Ashari Hughes Wiki, Biography, Age, Family, Cause of Death, GoFundMe, Fast Facts

Ashari Hughes Wiki, Biography

Ashari Hughes, a 16-year-old high school student from Las Vegas, died Thursday night, January 7, while playing football. In the middle of the game against Valley High School, she started having chest problems and went to the bench to rest, where she collapsed. The incident occurred around 7:30 p.m.

Ashari Hughes attended Desert Oasis High School in Nevada, Las Vegas. Ian Salzman, the school principal, sent an email to her parents in which he wrote: “The staff began providing medical assistance immediately and continued until the paramedics arrived.”

Salzman later added: “It is with a heavy heart that I inform you that the student has passed away. The school and the entire district mourn the loss of this young life.”

The Clark County Coroner’s Office, which is currently investigating the death of Ashari Hughes, has not yet released Ashari’s cause or manner of death.

However, a family member told a news outlet that Hughes was suffering from recurring heart problems and that she was also seeing a cardiologist. They said that previously, the doctor gave her clearance to participate in sports, although her parents were considering withdrawing it to re-examine her condition.

A GoFundMe page has been set up to cover Ashari’s funeral and memorial expenses. A goal of $50,000 has been set, of which $19,646 has been raised so far.

Ashari Hughes’ parents say soccer was the true love of her life

Ashari’s grieving parents, Twayne and Enttroda Hughes praised her deceased daughter as loving, passionate and determined. On their GoFundMe page, they wrote:

“She was passionate, caring and determined. She loved music, dancing and being around all the people she loved. She called soccer the true love of her life! She loved a lot and was loved by many.”
Ashari’s parents said that her 7 was her first soccer jersey number and that she always tried to represent it well. They added:

“Hold #7 up for her!”

Aphelia Phifer-Hill, the mother of one of Ashari’s teammates, posted on Facebook about Ashari’s death, saying she rushed to Ashari’s place to perform CPR on her. Aphelia wrote that Thursday was the first time in her 26 years as a nurse that she had to perform CPR on a child.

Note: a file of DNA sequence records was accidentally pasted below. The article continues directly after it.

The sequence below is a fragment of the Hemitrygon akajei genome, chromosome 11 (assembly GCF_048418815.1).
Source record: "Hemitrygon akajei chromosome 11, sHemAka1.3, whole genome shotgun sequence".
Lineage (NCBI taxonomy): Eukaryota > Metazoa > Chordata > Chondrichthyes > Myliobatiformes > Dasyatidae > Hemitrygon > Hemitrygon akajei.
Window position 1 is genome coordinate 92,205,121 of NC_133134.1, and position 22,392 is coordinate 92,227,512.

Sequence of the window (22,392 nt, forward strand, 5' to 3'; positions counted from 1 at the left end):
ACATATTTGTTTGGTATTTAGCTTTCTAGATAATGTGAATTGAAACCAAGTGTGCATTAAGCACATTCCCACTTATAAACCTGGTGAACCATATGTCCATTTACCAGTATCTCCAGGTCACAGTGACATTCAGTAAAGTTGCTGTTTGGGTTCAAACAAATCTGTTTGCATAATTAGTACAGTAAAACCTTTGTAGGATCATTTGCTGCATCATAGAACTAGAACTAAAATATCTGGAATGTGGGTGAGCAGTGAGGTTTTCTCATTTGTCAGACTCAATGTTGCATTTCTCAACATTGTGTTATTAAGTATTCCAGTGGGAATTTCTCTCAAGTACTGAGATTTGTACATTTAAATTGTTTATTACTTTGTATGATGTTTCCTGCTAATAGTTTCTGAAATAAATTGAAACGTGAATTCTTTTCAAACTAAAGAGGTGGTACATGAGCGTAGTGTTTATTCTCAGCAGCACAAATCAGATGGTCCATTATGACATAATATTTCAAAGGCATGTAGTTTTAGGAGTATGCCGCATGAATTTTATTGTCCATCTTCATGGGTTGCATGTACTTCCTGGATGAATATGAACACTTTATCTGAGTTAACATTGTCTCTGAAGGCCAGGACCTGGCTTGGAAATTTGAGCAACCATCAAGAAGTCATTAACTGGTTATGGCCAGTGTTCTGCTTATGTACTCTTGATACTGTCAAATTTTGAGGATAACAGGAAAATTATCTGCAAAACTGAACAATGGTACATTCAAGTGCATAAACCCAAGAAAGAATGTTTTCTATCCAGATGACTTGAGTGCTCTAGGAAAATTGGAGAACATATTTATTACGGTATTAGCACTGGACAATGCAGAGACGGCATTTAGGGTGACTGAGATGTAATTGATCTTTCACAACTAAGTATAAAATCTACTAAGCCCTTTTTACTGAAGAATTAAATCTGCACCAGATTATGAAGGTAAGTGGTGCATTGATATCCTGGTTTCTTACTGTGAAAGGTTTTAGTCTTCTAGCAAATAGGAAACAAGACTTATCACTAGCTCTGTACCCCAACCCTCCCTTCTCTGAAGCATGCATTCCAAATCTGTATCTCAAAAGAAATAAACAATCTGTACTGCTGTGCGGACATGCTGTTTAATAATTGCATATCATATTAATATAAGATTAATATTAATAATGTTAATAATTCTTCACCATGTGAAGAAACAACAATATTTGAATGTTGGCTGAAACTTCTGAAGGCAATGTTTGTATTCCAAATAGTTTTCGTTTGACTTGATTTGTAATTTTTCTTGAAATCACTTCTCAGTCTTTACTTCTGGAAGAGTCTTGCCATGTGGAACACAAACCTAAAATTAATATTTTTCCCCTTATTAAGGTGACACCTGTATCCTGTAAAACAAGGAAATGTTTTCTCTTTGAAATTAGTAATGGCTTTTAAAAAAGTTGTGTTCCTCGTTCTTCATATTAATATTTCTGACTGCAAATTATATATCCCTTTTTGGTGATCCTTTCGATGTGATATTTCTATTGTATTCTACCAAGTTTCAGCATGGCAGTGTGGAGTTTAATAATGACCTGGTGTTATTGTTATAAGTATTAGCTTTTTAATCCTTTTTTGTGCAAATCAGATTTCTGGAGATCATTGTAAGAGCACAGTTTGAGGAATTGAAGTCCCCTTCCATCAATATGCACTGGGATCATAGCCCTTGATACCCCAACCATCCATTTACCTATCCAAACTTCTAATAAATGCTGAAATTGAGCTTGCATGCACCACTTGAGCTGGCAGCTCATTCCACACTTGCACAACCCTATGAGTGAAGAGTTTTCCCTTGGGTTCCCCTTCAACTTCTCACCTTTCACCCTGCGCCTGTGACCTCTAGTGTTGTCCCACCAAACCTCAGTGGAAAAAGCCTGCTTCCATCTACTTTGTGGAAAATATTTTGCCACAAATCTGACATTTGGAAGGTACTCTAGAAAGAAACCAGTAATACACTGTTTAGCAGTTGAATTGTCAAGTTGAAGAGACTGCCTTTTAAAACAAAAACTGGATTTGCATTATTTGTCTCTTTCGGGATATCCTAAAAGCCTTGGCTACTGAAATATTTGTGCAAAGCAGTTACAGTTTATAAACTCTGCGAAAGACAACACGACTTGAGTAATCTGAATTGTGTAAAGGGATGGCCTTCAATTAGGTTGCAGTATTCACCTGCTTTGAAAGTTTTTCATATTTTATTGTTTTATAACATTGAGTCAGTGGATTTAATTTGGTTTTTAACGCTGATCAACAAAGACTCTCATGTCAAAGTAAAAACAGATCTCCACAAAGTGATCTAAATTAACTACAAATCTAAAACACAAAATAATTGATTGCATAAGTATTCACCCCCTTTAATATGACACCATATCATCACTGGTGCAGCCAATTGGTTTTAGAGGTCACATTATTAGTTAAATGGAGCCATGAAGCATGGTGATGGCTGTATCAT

She added that everyone panicked when Ashari collapsed in the cold and rainy weather. Chest compressions and the use of an external defibrillator were attempted.

The post went on to say that Ashari’s family was not present at the game, but they eventually arrived on the scene while Ashari’s heart was still responding. But after being hospitalized and intubated, the teen eventually died. Aphelia finally said:

“She loves your children, you never know when death will come.”

Another parent, Joel Scharer, whose daughter Alyssa is in her junior year at school, said no one could have anticipated such a tragedy would occur since it wasn’t about football, just flag football. However, no one had any idea that a child would lose their life in such a way.

Marilyn Barnes, whose 15-year-old daughter Ajah was persuaded by Ashari Hughes to start playing flag football, said Ashari was a beast on the field. She put her whole heart into every game she played. Off the field, she was bubbly and always had a smile on her face.

Barnes continued:

“It’s very scary because at the end of the day, we think of sports as a sport. We all have plans about what happens after the game, taking the family home, having dinner, and getting the babies ready for school the next day. You just never think about that field or court that is their last moment.”

Dr. Jesus F. Jara, Clark County District Superintendent, issued a statement in which he said:

“The loss of this young life saddens us deeply, and our thoughts are with the students’ friends, family and loved ones.”
So far, 435 donations have been made to the Ashari Hughes GoFundMe page. Many of those who knew the 16-year-old commented that they remembered the last moments they spent with her or the last words she said to them about her.

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